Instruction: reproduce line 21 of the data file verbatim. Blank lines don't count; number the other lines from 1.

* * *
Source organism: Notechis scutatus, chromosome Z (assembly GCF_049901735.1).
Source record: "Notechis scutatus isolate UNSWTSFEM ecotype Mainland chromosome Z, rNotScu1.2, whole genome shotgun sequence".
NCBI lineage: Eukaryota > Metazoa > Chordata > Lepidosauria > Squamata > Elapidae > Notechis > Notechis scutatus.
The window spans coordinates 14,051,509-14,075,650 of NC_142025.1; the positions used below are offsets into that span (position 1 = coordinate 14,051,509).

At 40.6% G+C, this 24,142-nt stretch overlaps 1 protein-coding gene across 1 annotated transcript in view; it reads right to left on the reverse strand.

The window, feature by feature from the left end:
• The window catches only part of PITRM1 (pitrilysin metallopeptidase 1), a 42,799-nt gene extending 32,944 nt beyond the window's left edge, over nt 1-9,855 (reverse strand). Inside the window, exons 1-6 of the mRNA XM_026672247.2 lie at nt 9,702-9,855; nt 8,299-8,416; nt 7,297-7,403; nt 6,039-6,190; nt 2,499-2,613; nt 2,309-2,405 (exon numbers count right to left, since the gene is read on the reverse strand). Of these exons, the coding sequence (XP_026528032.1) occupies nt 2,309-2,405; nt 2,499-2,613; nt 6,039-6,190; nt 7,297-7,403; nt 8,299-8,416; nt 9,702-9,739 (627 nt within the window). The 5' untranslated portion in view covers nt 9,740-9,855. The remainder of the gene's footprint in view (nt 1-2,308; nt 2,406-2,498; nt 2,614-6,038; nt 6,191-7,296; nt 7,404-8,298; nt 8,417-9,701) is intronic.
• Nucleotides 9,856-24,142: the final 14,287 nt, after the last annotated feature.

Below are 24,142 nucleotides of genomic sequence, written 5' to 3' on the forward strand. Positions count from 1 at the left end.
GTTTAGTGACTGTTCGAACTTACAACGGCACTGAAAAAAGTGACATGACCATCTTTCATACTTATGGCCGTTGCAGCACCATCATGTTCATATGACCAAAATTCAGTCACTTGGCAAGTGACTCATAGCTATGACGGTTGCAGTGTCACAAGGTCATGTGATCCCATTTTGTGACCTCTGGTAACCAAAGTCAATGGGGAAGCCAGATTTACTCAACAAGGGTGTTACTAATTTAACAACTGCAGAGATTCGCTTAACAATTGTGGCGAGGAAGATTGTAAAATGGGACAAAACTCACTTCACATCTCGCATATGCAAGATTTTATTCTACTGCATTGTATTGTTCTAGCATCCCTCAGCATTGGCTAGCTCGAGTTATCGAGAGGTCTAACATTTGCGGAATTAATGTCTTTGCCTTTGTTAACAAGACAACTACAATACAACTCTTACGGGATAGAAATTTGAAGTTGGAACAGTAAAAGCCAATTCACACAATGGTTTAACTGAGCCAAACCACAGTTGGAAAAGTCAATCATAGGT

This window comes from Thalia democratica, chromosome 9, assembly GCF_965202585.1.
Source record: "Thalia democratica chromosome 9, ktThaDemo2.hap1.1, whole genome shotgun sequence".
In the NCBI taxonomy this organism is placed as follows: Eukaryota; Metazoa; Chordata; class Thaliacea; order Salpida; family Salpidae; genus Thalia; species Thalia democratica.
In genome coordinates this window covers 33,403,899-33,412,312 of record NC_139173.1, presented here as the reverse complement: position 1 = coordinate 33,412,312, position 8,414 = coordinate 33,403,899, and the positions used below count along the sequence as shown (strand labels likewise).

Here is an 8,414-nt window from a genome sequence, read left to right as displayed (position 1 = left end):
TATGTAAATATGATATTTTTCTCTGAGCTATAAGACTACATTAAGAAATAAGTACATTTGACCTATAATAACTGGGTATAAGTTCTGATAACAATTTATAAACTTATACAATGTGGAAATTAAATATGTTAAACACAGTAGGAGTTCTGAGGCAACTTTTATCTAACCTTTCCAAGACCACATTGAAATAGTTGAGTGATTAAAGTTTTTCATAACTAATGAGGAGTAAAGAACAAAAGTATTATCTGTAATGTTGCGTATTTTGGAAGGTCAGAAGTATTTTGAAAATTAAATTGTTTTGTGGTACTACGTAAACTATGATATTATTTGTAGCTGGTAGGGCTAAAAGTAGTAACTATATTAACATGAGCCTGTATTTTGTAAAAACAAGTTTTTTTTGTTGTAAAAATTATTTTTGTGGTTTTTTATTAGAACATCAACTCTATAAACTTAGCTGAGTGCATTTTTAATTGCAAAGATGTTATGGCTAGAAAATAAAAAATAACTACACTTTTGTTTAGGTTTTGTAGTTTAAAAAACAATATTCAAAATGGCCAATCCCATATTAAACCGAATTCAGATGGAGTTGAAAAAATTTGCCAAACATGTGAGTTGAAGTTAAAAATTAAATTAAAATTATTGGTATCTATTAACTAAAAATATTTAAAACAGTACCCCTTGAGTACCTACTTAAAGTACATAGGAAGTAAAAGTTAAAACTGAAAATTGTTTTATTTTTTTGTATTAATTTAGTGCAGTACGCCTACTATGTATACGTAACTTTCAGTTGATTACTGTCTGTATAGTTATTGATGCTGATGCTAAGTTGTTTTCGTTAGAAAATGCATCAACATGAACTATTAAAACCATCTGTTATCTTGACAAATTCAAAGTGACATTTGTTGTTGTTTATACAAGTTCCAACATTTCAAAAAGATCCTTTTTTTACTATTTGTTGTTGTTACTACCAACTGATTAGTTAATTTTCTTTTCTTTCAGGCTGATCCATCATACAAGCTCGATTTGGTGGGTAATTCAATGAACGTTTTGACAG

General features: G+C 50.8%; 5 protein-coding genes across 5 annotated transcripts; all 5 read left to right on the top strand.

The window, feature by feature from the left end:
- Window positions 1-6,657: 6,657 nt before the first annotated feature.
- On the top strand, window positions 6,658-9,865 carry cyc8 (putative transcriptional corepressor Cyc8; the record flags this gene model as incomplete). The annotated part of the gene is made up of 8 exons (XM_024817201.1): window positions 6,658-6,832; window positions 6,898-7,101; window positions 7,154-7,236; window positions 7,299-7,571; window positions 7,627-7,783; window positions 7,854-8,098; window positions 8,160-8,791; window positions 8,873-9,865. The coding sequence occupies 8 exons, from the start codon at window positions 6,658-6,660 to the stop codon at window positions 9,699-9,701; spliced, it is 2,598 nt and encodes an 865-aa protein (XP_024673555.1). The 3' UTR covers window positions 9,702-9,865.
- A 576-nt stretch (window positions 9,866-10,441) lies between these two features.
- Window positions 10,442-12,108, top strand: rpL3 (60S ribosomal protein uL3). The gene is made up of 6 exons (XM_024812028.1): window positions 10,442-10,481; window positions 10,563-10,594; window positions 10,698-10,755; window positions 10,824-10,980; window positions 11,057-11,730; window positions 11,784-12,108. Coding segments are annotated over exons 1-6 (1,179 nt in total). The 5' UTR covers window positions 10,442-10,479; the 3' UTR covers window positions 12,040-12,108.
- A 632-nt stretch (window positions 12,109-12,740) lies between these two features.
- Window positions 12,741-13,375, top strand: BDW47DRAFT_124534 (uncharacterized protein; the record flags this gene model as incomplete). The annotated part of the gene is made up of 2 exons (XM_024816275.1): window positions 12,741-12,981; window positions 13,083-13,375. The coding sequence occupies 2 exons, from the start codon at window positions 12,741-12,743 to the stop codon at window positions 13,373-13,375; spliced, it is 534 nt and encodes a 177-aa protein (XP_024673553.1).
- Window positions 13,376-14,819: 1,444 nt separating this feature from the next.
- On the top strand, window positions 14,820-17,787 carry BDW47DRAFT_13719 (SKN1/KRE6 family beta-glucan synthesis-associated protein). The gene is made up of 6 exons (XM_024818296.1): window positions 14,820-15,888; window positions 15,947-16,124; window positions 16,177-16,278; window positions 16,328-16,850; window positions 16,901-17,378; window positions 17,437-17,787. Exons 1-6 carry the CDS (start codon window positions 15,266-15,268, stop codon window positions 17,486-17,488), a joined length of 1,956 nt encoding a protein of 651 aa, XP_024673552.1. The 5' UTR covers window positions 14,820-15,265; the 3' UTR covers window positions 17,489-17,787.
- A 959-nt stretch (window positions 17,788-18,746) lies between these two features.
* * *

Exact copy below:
- A 576-nt stretch (window positions 9,866-10,441) lies between these two features.